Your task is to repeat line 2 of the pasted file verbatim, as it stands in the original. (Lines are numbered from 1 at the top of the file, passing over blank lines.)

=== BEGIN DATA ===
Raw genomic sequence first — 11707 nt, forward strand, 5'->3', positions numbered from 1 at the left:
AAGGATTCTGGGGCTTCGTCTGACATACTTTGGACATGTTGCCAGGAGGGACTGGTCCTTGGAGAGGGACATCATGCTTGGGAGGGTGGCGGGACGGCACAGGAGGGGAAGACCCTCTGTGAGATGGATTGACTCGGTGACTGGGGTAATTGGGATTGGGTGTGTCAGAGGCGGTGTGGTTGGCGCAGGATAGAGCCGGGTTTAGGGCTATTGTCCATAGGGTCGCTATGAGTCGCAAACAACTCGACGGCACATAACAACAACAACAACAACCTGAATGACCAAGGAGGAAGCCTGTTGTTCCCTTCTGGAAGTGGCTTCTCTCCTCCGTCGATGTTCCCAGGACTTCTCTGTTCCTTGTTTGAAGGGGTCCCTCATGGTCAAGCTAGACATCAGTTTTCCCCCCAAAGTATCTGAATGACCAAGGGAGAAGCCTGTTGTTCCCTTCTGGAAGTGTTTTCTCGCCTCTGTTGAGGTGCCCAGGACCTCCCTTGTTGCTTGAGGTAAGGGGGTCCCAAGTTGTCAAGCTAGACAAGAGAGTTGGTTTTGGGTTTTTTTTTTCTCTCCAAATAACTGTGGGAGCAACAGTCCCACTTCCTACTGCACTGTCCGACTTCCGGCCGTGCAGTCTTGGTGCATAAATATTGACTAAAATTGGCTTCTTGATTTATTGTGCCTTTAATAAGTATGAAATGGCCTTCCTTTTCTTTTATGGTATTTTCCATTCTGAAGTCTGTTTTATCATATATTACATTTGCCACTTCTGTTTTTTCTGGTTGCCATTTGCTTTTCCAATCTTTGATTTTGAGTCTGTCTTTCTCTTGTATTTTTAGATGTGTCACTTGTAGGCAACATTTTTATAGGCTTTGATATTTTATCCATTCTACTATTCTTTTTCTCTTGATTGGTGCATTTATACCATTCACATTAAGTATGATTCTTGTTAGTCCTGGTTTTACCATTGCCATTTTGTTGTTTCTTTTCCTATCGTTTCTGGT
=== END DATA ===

AAGGATTCTGGGGCTTCGTCTGACATACTTTGGACATGTTGCCAGGAGGGACTGGTCCTTGGAGAGGGACATCATGCTTGGGAGGGTGGCGGGACGGCACAGGAGGGGAAGACCCTCTGTGAGATGGATTGACTCGGTGACTGGGGTAATTGGGATTGGGTGTGTCAGAGGCGGTGTGGTTGGCGCAGGATAGAGCCGGGTTTAGGGCTATTGTCCATAGGGTCGCTATGAGTCGCAAACAACTCGACGGCACATAACAACAACAACAACAACCTGAATGACCAAGGAGGAAGCCTGTTGTTCCCTTCTGGAAGTGGCTTCTCTCCTCCGTCGATGTTCCCAGGACTTCTCTGTTCCTTGTTTGAAGGGGTCCCTCATGGTCAAGCTAGACATCAGTTTTCCCCCCAAAGTATCTGAATGACCAAGGGAGAAGCCTGTTGTTCCCTTCTGGAAGTGTTTTCTCGCCTCTGTTGAGGTGCCCAGGACCTCCCTTGTTGCTTGAGGTAAGGGGGTCCCAAGTTGTCAAGCTAGACAAGAGAGTTGGTTTTGGGTTTTTTTTTTCTCTCCAAATAACTGTGGGAGCAACAGTCCCACTTCCTACTGCACTGTCCGACTTCCGGCCGTGCAGTCTTGGTGCATAAATATTGACTAAAATTGGCTTCTTGATTTATTGTGCCTTTAATAAGTATGAAATGGCCTTCCTTTTCTTTTATGGTATTTTCCATTCTGAAGTCTGTTTTATCATATATTACATTTGCCACTTCTGTTTTTTCTGGTTGCCATTTGCTTTTCCAATCTTTGATTTTGAGTCTGTCTTTCTCTTGTATTTTTAGATGTGTCACTTGTAGGCAACATTTTTATAGGCTTTGATATTTTATCCATTCTACTATTCTTTTTCTCTTGATTGGTGCATTTATACCATTCACATTAAGTATGATTCTTGTTAGTCCTGGTTTTACCATTGCCATTTTGTTGTTTCTTTTCCTATCGTTTCTGGT